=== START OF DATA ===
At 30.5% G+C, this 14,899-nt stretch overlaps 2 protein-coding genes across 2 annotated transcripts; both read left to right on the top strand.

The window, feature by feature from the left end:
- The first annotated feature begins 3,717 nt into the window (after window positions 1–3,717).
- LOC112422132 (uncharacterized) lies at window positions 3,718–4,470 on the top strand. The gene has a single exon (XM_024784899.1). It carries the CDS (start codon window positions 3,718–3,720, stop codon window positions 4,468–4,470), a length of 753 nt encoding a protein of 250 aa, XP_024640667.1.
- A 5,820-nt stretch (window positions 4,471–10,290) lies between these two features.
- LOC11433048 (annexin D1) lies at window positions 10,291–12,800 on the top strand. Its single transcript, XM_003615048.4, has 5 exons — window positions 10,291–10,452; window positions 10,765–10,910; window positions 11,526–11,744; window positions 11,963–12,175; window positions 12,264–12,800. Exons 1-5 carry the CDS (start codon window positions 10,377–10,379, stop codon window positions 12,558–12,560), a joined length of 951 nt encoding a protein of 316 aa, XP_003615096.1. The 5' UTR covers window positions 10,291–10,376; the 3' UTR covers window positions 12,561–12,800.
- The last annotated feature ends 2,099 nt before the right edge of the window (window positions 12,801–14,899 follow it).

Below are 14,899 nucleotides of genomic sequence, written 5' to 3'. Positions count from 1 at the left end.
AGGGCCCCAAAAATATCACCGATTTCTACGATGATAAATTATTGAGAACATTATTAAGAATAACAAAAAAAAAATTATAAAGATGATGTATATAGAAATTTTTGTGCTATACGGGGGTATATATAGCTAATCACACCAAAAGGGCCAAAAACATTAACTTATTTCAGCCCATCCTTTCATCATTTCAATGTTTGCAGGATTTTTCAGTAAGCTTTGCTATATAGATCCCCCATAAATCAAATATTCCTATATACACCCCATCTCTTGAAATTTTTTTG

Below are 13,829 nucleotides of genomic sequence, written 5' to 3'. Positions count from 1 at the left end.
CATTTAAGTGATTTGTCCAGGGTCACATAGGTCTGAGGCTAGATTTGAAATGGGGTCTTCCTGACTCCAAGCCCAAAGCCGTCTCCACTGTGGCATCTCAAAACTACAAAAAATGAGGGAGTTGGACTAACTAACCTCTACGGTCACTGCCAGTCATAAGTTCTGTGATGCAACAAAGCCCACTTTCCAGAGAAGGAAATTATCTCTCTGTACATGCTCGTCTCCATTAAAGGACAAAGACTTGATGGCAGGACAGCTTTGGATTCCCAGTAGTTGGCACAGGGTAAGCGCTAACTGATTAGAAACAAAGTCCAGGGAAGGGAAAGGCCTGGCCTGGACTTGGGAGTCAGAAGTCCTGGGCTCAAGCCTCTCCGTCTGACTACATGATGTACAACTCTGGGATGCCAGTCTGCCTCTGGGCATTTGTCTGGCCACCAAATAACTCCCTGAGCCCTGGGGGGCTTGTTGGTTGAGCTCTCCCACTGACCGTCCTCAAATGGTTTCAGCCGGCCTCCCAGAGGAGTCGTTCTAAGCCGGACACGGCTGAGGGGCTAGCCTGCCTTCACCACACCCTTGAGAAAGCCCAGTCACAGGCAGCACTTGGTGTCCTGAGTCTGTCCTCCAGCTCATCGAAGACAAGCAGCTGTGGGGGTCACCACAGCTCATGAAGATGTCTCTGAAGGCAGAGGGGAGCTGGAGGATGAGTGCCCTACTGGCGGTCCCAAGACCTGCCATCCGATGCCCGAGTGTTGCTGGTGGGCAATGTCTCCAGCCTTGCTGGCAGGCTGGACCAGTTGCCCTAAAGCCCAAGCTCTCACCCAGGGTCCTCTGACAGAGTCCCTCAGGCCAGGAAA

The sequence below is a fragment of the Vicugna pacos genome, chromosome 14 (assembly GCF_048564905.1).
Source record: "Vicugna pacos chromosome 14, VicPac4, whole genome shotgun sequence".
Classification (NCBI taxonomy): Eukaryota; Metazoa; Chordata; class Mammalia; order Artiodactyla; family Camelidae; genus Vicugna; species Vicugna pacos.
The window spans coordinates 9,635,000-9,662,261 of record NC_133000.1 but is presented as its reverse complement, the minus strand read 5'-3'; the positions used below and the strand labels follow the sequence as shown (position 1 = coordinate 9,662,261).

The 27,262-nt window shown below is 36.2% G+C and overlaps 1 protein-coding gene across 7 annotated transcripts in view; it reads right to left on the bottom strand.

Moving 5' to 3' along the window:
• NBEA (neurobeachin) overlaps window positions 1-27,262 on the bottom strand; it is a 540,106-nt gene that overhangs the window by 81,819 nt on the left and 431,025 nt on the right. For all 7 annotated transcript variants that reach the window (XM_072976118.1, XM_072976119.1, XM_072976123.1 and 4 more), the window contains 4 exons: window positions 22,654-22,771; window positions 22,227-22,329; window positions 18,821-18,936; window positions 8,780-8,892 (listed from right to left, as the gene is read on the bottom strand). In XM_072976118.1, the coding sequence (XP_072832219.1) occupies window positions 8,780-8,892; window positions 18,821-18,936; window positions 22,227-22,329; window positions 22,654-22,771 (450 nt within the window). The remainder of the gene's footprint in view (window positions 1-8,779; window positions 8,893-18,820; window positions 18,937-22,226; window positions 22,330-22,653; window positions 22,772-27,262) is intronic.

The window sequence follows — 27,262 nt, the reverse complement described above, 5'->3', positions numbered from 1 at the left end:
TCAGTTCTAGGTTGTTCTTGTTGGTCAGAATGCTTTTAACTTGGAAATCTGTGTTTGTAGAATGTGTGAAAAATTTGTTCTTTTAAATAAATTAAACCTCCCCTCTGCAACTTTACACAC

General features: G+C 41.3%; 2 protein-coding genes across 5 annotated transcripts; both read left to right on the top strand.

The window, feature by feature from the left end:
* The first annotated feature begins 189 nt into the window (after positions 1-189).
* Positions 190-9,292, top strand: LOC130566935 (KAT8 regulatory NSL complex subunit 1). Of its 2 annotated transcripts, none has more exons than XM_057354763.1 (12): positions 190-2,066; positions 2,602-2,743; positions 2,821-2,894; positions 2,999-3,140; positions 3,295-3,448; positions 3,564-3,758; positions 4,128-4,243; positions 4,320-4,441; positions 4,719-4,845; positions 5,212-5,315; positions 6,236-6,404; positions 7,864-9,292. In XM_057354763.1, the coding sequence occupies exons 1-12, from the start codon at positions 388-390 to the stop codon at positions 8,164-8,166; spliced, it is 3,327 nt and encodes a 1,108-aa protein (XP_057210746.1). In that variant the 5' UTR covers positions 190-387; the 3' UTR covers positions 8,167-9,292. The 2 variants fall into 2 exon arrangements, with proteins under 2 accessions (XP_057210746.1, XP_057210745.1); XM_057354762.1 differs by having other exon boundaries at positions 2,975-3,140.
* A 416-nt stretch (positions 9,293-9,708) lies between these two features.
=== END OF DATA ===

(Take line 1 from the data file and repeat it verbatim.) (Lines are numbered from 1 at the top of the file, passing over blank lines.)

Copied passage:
At 30.5% G+C, this 14,899-nt stretch overlaps 2 protein-coding genes across 2 annotated transcripts; both read left to right on the top strand.